Sacred Stones: OS Grid Reference – NR 6382 4730
On this “Isle of the Gods” — as some historians proclaim Gigha to mean — the ancient rites and ceremonies of local folk continued until pretty recent times. One writer narrated some intriguing pre-christian events connected to this curious and little-known place, speaking of indigenous heathen rites:
“These are in fact known to have persisted on the island until well into the early part of the (19th) century when Irish fishermen could still be seen climbing the little hill of Moinean Sitheil, in the sacred Moss of Peace below Ardminish, to pay homage to the “Old Ones” of Gigha: a pair of ancient legend-shrouded stones known as the Bodach and the Cailleach, that from time immemorial have stood upon a low green knoll below the farm of Achamore.
“Through the countless ages the strange jug-headed little Bodach and his smaller consort have kept steadfast vigil over Gigha: their mysterious aura said to guarantee its continuing fertility and prosperity as they link the thriving island of today with beliefs and traditions having roots in the earth-cults and sun-worship of primeval times. In the past folk would have honoured them with offerings of meal or milk and even now they still command considerable local affectation and respect, albeit expressed in less overtly pagan ways. And so they stand as ever upon their tiny hillock gazing out across tumbling terraces of old Cantereoch and beautiful Ardlamey Bay, inscrutable and silent, yet with a strangely ‘knowing’ air impossible to define.”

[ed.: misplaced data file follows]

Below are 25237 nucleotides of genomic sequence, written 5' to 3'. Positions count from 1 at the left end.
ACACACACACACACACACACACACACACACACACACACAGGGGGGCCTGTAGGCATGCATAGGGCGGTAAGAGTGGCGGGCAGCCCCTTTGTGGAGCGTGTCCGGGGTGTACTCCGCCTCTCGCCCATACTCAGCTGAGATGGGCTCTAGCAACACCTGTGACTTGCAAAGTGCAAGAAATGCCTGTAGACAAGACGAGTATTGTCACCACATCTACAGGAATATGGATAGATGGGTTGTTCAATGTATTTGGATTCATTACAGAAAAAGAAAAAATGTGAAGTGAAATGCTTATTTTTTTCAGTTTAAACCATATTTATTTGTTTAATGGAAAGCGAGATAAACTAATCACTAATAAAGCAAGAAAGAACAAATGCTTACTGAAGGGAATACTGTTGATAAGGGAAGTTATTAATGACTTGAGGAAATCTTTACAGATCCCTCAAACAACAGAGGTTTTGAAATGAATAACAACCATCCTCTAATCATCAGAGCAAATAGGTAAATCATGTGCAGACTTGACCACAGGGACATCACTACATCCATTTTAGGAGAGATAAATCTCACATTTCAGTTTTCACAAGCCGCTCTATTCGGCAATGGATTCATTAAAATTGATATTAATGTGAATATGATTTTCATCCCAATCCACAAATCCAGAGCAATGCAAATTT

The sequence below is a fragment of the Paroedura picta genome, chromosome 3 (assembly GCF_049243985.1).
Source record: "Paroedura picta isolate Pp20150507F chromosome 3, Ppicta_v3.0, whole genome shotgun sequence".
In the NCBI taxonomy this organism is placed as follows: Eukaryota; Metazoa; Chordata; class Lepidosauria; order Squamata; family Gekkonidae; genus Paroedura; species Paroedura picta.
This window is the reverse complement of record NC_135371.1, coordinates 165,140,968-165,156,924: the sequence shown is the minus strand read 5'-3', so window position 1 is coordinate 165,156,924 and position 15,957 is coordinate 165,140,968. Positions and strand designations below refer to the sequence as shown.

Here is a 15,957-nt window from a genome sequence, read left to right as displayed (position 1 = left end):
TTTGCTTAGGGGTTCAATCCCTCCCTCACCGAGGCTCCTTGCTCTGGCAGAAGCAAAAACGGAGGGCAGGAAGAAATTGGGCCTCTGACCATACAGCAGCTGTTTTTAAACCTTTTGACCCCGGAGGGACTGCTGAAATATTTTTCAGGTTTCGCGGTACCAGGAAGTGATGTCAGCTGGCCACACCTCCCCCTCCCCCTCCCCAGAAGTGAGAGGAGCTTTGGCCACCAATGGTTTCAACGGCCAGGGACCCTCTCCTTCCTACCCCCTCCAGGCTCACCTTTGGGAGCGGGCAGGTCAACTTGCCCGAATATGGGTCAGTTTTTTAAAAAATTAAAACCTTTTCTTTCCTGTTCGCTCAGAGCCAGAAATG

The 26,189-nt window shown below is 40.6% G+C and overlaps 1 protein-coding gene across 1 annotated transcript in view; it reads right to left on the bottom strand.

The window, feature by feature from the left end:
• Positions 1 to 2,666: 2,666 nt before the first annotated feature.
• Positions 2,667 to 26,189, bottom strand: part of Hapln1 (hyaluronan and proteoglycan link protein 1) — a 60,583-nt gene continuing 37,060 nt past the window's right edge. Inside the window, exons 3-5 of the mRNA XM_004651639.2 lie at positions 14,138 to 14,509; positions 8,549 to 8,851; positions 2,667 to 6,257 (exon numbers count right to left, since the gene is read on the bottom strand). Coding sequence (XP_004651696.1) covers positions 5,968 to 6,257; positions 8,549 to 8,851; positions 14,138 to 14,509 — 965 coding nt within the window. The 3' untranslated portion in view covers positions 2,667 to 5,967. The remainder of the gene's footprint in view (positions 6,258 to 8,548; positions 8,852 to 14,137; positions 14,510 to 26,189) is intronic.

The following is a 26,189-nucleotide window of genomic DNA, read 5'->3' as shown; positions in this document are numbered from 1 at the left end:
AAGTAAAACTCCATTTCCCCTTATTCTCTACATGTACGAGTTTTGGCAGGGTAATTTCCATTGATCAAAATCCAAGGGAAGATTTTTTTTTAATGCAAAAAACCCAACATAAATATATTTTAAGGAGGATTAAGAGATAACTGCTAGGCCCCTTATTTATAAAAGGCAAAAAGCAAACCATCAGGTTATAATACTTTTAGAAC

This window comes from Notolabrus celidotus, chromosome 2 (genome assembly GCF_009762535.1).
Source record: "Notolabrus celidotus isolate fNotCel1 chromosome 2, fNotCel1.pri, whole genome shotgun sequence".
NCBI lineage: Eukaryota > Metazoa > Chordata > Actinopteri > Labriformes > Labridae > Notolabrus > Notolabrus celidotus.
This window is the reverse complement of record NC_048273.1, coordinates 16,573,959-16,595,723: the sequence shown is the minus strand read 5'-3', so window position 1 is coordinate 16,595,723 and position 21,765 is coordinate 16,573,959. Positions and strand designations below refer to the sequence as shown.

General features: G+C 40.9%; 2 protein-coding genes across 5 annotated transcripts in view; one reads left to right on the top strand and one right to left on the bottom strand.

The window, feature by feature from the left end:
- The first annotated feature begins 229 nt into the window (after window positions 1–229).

- Anonymous, Exploring Historic Kintyre and the Isle of Gigha, Harlequin Press: Oban n.d.
© Paul Bennett, The Northern Antiquarian